For detailed descriptions of the techniques in green, see METHOD

The process of working on Of Little Women began with girl talk. Iris Rose had spent nearly
twenty years re-reading Louisa May Alcott’s classic novel for girls and poring over its details
of 19th century life. Iris gathered together her three closest 20th century female friends (and
fellow performers) to engage in a discussion on selected topics, most of them suggested by
the book. However, one was included simply because it was an important part of girl talk:
menstruation. That subject was understandably absent from Alcott’s 1868 book; not until
Judy Blume’s Are You There God? It’s Me, Margaret in 1970, more than a hundred years
later, did it appear in a book intended for girls.

Iris, Kim X Knowlton, Maggie Siena, and Melanie Monios spent the earliest rehearsals seated
around Iris’ dining room table while a small tape deck recorded their spontaneous
conversations on subjects ranging from beauty to housework to God, each of which
became a section of PART ONE. These tapes became the basis for much of the written text
for those sections. Iris transcribed the tapes (on her electric typewriter – a slow process) and
printed out transcripts. For each section, the four women chose the lines they thought best
represented their characters: Iris chose for Meg, the traditional older sister looking for a
husband; Kim for Jo, the independent free spirit; Maggie for Beth, the shy and devoted sister;
and Melanie for Amy, the socially adept artist. Iris created the script by choosing the most
interesting of the selected lines and giving them an order. She then made “inflection tapes”
by editing the original tapes (using pause/record on a dual cassette deck) to match the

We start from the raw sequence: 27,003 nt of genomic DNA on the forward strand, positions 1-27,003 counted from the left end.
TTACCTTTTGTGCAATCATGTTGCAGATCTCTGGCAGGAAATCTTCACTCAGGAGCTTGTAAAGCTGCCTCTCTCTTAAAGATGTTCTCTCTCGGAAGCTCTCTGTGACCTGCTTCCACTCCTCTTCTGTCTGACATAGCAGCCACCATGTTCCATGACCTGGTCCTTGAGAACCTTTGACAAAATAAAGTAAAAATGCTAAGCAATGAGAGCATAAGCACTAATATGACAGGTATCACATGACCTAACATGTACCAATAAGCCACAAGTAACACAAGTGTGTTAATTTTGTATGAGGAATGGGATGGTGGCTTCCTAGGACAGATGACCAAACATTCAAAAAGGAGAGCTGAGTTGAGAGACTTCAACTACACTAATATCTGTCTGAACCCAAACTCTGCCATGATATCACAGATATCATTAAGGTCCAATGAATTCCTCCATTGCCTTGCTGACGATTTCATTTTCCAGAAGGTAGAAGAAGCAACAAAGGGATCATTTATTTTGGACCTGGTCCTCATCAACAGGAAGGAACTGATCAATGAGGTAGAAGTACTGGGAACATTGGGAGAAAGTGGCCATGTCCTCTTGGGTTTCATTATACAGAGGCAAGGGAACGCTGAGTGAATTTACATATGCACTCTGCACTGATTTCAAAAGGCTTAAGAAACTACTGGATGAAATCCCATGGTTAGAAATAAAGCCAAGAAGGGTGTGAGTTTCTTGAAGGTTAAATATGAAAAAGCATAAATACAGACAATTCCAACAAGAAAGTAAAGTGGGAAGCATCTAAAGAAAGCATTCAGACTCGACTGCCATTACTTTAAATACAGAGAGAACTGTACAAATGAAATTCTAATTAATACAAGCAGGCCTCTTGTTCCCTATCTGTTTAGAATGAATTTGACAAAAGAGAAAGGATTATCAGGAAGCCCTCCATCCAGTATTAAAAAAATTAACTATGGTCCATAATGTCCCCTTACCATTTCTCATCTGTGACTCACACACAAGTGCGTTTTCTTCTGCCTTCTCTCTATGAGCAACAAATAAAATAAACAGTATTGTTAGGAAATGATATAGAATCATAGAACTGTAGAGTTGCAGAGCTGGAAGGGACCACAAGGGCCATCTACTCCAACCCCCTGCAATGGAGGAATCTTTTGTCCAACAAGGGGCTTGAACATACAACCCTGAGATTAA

script. Each performer received a copy of the inflection tape and used it as a guide in
imitating exactly the original inflection used by the speaker in the spontaneous discussion.
They marked their scripts accordingly, almost like musical notation – underlining for
emphasis, inserting pauses, marking with up and down arrows to indicate rising and falling
inflections, and adding notes like “musically” or “all run together.”
Periods script with inflection notation

It was decided that when the audience entered, they would see the four sisters doing
ordinary tasks, so each performer chose one to reflect her character’s personality: for Meg,
knitting; for Jo, writing in a journal; for Beth, preparing food for others to eat; and for Amy,
cutting out pictures for a collage. These tasks became the default for each performer
throughout PART ONE – the thing to which they returned whenever they were not doing
something else specific. The movement in the first section, Housework, consisted entirely of
these tasks and the dialogue was entirely based on the inflection tapes, thereby establishing
the basic visual and vocal template of which the other sections of PART ONE would be either
copies or variations.

The second section, Sisters, for instance, began with the physical tasks from the first section,
but they were occasionally punctuated with quick, sisterly Emblems like Tag-a-long, Sister As
Doll and Shared History. Also, the dialogue was not taken directly from the original
discussion. Instead, it grew out of a Jam based on ideas about sisterhood that had come
from the discussion, one step removed from the source. Iris then edited the Jam into a script,
which was more associative and less naturalistic than Housework as a result of the
processing. Sisters script

The next section, Beauty, was transcribed from the discussion on that topic, but the effort to